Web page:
Seattle's favorite national park has quiet trails and a cozy lodge
“October is actually my favorite month here,” the front deskmanager confides. I’ve just driven two and a half hours to Mt.Rainier National Park and checked into the National Park Inn atLongmire – but if I hurry, he says, I’ll have enough time to hikethe Rampart Ridge Trail before dinner.
Like most Seattleites, I usually start thinking about hiking Mt.Rainier during the dry summer months. But now is an ideal time toexplore. The park’s fall season begins around the second week inSeptember, when school starts and attendance drops offdramatically, says Jill Hawk, Mt. Rainier’s chief ranger. “Ifyou’re looking to get away from the crowds, late September andOctober can be glorious.”
Hike to the sky
The Rampart Ridge Trail is one of several short hikesoriginating from Longmire Meadow, steps from the inn’s front porch.Enormous Douglas firs, some more than 250 years old, tower overheadas I climb, and the trail is carpeted with tiny fir cones, most nobigger than a thimble. I’ve never hiked through old growth alone.It is dark and hushed and resoundingly quiet.
The route ascends in a series of switchbacks opening onto asweeping view of Mt. Rainier and its valleys below. It’s sospectacular, I have to sit down to take it all in. The leaves onthis side of the valley are just beginning to turn. Patches oflow-growing crimson alders edge the path and border the rock whereI sit. I slip on my fleece.
I make it back to the inn’s front porch just as the sun issetting. There’s a postcard view of Mt. Rainier from here, and afriendly crowd has gathered to watch the sun cast its tangerinelight on the snowy peak.
The National Park Inn welcomes that kind of easy camaraderie.Dating from 1916, the 25-room inn couldn’t be more different fromthe popular 118-room Paradise Inn, a 30-minute drive up the road.People come to the Paradise Inn simply to bask in the glory of itssoaring lobby. The National Park Inn feels downright homey incomparison. I love holing up in my room, which has no phone or TVand has windows looking out toward Mt. Rainier.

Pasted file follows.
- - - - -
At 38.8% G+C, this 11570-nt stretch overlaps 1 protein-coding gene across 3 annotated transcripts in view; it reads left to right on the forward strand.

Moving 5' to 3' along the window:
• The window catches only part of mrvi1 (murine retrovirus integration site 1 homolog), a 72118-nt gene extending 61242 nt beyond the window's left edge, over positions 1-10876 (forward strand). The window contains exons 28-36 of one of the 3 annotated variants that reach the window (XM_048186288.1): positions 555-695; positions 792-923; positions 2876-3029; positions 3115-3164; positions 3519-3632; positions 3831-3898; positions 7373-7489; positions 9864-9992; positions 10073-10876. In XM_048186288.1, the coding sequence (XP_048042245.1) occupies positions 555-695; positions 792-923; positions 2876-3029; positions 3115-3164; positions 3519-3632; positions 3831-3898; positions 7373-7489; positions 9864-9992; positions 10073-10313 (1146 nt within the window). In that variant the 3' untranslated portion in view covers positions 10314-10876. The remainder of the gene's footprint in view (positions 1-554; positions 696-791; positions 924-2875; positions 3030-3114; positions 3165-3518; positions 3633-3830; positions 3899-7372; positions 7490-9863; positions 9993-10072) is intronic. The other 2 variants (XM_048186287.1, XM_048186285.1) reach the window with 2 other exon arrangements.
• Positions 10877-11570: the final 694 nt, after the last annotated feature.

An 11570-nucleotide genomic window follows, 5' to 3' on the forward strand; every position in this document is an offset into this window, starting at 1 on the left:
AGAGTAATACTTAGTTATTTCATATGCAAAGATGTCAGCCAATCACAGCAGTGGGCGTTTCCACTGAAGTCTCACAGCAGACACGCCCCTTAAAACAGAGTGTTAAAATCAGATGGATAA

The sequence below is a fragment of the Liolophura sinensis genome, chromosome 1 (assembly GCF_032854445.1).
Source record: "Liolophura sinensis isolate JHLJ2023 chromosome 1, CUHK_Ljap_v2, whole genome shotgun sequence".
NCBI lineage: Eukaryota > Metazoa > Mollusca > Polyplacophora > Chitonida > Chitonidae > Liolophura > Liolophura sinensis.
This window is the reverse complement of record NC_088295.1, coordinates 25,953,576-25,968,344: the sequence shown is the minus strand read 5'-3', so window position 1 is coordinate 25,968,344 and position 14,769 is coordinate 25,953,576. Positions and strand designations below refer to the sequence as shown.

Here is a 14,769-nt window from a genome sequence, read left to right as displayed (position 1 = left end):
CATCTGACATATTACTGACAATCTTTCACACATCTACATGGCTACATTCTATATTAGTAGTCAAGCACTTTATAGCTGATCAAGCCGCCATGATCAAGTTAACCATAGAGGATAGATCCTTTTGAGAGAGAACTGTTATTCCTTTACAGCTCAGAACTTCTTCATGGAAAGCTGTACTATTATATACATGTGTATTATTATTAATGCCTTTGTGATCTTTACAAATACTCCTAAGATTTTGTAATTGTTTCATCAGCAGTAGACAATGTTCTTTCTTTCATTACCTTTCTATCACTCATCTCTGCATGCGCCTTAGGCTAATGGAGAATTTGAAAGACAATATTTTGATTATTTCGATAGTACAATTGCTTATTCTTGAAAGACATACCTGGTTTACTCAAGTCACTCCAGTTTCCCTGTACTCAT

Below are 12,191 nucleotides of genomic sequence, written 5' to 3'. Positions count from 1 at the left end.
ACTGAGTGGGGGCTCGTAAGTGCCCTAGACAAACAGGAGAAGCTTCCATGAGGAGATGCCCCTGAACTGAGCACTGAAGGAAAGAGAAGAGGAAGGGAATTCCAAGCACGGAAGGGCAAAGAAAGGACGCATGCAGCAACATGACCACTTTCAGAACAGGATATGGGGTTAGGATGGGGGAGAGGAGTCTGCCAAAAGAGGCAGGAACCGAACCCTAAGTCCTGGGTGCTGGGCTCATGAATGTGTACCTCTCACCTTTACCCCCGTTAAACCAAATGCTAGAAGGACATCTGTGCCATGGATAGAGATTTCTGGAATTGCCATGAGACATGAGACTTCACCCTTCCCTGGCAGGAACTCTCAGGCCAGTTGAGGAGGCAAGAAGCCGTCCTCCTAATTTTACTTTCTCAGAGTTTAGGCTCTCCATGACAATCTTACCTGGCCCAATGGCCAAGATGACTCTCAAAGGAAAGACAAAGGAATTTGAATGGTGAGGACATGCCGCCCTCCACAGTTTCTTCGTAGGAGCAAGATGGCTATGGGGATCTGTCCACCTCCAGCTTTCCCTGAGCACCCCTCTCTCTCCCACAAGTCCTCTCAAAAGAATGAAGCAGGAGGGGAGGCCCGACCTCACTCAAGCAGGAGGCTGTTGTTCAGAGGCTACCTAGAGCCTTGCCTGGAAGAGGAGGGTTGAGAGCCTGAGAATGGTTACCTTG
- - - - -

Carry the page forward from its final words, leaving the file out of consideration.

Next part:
The next morning, there’s only a handful of other hikers on thelower Skyline Trail, a popular route that runs straight up themountain from the Paradise parking lot. As I climb higher, theworld slowly becomes reduced to distant peaks of the Tatoosh Range,deep blue sky, golden meadows, and cool breeze on skin.
At the end of the 5 1/2-mile loop, I meet a man lugging a camerawho says he hikes this time of year as often as he can.
“I’m 78,” he grins. “When you’ve survived as many Northwestwinters as I have, you know when to take advantage of a day.”
Quiet time at Mt. Rainier
Mt. Rainier National Park is 103 miles south of Seattle and 155miles north of Portland. Although most park roads close by lateautumn, the road between the Nisqually Entrance and Paradise staysopen through winter, weather permitting.
Mt. Rainier’s weather is always variable; October is noexception. Average daytime temperatures range from the mid-40s tomid-50s; nighttime temperatures are typically in the 30s. Beprepared for rain or snow. For information, contact Mt. RainierNational Park ($10 per vehicle; www.nps.gov/mora or360/569-2211 ext. 3314).
WHERE TO HIKE
Although the Paradise trails can be crowded, if it’s your firsttrip to Rainier, you won’t want to miss their expansive views. Butif you’re looking to escape the crowds, you can’t beat Longmire forits quiet and accessibility, steps from the National Park Inn. InParadise, try the Skyline Trail (5 1/2-mile loop) for glaciers andfabulous views. Or in Longmire, head to Rampart Ridge, a steeproute with vistas at the top (take Rampart Ridge Trail toWonderland Trail; 4 1/2-mile loop).
WHERE TO STAY
The Paradise Inn closes Oct 4, after which the National Park Innis the only place to stay in the park. It has 25 rooms, 19 withprivate baths, and a stunning view of Mt. Rainier from the frontporch. The dining room serves three meals daily ($$$). From $95. www.guestservices.com/rainieror 360/569-2275.